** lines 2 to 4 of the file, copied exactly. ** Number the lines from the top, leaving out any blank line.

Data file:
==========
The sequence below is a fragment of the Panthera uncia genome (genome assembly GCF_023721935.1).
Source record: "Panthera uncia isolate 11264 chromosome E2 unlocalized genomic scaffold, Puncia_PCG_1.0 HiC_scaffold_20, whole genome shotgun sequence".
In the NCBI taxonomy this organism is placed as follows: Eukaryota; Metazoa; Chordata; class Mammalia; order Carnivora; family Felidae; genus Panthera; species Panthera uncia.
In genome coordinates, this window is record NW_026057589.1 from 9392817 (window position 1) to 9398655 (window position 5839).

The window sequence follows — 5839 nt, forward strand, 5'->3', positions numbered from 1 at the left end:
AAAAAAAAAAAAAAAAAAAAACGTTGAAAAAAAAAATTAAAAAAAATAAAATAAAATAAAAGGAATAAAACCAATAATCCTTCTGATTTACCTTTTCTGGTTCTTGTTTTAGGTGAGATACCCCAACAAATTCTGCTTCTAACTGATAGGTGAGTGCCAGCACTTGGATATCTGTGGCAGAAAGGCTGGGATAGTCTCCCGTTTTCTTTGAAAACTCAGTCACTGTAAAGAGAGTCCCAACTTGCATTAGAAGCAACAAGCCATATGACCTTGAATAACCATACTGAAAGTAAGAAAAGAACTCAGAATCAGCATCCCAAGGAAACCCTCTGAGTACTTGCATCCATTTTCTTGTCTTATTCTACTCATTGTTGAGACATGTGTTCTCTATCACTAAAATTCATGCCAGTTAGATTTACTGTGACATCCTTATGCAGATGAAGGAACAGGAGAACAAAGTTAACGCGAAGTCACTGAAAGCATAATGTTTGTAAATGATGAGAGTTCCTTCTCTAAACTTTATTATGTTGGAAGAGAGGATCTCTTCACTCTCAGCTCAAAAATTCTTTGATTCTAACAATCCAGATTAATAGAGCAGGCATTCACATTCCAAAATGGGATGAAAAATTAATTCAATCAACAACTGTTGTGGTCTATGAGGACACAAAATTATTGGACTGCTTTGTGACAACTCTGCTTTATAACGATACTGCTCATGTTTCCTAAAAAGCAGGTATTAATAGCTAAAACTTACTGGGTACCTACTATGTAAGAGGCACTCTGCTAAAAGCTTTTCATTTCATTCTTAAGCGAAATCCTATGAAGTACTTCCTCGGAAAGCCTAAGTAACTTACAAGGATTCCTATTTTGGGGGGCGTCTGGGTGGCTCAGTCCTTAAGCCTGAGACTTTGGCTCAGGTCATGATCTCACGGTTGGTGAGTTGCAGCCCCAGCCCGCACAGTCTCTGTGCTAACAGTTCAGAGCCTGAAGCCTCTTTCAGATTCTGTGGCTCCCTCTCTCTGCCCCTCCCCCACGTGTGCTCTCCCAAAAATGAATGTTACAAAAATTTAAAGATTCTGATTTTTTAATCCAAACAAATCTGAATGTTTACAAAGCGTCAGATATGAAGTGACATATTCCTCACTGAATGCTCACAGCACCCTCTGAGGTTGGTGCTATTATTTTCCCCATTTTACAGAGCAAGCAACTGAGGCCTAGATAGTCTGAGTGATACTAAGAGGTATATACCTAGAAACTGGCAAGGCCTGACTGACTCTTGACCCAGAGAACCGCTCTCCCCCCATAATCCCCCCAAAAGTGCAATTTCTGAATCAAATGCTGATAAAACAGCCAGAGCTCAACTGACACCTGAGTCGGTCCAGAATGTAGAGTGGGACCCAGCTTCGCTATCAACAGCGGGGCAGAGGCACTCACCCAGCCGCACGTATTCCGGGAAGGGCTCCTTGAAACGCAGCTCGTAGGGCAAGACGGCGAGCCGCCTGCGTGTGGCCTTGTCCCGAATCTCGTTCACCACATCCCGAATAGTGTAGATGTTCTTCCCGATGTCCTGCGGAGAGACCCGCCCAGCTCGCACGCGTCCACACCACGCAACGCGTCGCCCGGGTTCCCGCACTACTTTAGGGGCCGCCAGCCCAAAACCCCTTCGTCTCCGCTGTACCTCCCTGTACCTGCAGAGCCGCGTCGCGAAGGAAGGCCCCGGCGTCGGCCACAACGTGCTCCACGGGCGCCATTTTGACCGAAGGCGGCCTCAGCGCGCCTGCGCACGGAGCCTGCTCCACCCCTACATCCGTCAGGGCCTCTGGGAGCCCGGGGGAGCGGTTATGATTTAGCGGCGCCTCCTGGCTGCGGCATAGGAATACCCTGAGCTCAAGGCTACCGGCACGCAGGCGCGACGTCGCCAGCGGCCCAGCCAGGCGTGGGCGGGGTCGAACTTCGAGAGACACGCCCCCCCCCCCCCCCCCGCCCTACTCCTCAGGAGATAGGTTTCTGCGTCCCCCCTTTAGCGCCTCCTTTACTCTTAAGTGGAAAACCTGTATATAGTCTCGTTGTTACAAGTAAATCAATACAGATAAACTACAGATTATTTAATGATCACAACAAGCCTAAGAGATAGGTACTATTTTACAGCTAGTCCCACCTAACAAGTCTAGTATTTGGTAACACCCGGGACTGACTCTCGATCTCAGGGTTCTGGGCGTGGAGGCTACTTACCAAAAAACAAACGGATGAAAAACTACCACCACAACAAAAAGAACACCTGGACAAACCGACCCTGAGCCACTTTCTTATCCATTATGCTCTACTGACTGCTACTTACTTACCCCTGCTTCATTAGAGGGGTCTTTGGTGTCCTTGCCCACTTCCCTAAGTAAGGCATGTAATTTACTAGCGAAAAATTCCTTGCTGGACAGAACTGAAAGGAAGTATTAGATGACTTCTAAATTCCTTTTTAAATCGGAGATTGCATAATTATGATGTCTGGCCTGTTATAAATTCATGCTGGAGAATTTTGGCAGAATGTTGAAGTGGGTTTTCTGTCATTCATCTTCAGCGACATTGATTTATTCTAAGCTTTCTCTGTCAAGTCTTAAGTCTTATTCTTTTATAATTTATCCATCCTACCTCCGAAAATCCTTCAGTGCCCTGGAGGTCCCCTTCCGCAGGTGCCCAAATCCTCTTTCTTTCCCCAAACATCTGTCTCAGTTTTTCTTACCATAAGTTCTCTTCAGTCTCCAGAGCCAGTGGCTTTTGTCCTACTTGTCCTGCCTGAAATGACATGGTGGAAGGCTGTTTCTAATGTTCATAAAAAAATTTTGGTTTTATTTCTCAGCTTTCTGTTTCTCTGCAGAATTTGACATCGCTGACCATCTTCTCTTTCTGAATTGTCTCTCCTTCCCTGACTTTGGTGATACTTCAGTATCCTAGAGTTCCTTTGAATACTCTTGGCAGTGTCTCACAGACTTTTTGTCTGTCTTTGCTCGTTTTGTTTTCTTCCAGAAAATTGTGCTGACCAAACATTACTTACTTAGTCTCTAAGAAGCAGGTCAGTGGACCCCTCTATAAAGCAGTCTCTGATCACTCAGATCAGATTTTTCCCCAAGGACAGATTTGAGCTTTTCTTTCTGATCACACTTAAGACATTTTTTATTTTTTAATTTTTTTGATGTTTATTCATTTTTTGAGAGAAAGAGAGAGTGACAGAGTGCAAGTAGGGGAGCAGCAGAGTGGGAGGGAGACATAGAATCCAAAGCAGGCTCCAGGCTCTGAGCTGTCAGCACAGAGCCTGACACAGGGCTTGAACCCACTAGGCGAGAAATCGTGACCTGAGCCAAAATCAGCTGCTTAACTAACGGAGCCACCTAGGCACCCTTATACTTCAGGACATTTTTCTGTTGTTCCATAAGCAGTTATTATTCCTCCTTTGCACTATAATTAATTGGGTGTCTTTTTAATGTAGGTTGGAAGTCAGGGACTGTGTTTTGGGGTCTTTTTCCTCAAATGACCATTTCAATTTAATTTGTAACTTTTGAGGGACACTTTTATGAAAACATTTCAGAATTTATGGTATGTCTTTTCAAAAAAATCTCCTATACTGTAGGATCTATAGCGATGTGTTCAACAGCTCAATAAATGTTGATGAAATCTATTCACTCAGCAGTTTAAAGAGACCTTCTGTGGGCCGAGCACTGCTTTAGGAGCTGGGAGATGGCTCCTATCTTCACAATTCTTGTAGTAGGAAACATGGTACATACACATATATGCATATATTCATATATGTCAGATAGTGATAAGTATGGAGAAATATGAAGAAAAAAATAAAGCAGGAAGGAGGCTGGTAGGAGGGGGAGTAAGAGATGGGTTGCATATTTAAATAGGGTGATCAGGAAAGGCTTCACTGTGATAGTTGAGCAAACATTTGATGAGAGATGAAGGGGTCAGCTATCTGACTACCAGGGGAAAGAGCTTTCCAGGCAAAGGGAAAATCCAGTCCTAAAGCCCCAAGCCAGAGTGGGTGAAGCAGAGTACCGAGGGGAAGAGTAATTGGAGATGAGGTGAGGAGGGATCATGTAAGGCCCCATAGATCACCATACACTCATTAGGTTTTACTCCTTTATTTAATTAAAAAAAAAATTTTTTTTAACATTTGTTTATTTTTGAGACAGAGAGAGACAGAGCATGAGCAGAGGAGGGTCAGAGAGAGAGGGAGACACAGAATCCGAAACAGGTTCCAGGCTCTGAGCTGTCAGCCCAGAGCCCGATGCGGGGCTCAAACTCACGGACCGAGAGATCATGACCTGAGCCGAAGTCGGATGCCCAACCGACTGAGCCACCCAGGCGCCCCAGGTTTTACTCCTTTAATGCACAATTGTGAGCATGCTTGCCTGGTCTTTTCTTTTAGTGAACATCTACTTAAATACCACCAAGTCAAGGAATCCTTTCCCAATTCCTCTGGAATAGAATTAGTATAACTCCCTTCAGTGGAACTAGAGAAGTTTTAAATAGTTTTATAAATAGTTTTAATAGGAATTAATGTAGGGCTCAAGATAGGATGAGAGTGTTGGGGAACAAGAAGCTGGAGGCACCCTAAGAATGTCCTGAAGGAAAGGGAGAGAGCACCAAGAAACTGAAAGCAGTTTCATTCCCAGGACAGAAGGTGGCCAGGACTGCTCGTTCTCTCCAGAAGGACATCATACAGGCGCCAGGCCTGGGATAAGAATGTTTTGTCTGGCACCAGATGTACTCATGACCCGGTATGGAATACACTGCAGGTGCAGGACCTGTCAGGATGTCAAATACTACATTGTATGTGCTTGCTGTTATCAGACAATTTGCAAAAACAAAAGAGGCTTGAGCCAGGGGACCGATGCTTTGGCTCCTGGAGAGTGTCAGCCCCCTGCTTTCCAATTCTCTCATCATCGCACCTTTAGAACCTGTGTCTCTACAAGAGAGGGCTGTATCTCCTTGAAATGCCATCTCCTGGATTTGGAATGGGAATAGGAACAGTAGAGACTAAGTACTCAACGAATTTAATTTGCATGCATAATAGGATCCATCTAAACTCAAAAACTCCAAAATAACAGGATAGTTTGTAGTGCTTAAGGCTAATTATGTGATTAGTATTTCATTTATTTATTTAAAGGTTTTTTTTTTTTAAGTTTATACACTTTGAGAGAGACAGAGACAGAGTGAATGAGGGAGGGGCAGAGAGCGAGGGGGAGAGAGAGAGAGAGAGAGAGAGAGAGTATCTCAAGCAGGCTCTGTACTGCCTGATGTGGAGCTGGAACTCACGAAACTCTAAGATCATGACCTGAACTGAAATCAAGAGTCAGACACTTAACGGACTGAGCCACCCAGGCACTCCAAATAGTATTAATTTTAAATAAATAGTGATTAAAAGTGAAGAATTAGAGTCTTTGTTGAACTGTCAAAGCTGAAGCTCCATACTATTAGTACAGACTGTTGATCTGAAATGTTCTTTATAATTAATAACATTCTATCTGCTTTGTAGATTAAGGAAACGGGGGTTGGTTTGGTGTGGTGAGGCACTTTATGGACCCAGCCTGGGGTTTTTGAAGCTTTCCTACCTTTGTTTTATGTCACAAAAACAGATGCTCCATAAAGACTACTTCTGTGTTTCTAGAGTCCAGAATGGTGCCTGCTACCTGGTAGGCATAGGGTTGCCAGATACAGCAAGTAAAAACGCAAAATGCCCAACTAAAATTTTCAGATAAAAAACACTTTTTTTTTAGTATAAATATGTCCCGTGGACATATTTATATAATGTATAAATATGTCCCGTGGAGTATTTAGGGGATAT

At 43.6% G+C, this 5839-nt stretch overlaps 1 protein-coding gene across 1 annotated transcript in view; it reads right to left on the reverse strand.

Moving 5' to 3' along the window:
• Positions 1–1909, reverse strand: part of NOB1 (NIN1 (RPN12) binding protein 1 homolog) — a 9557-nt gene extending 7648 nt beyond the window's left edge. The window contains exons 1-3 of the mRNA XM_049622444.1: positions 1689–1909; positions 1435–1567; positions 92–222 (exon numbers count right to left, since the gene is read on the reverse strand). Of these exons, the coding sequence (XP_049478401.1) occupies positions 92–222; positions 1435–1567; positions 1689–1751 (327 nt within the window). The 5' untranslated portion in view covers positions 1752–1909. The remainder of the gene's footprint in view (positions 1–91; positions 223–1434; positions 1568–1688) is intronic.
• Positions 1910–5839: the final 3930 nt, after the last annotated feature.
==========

Source record: "Panthera uncia isolate 11264 chromosome E2 unlocalized genomic scaffold, Puncia_PCG_1.0 HiC_scaffold_20, whole genome shotgun sequence".
In the NCBI taxonomy this organism is placed as follows: Eukaryota; Metazoa; Chordata; class Mammalia; order Carnivora; family Felidae; genus Panthera; species Panthera uncia.
In genome coordinates, this window is record NW_026057589.1 from 9392817 (window position 1) to 9398655 (window position 5839).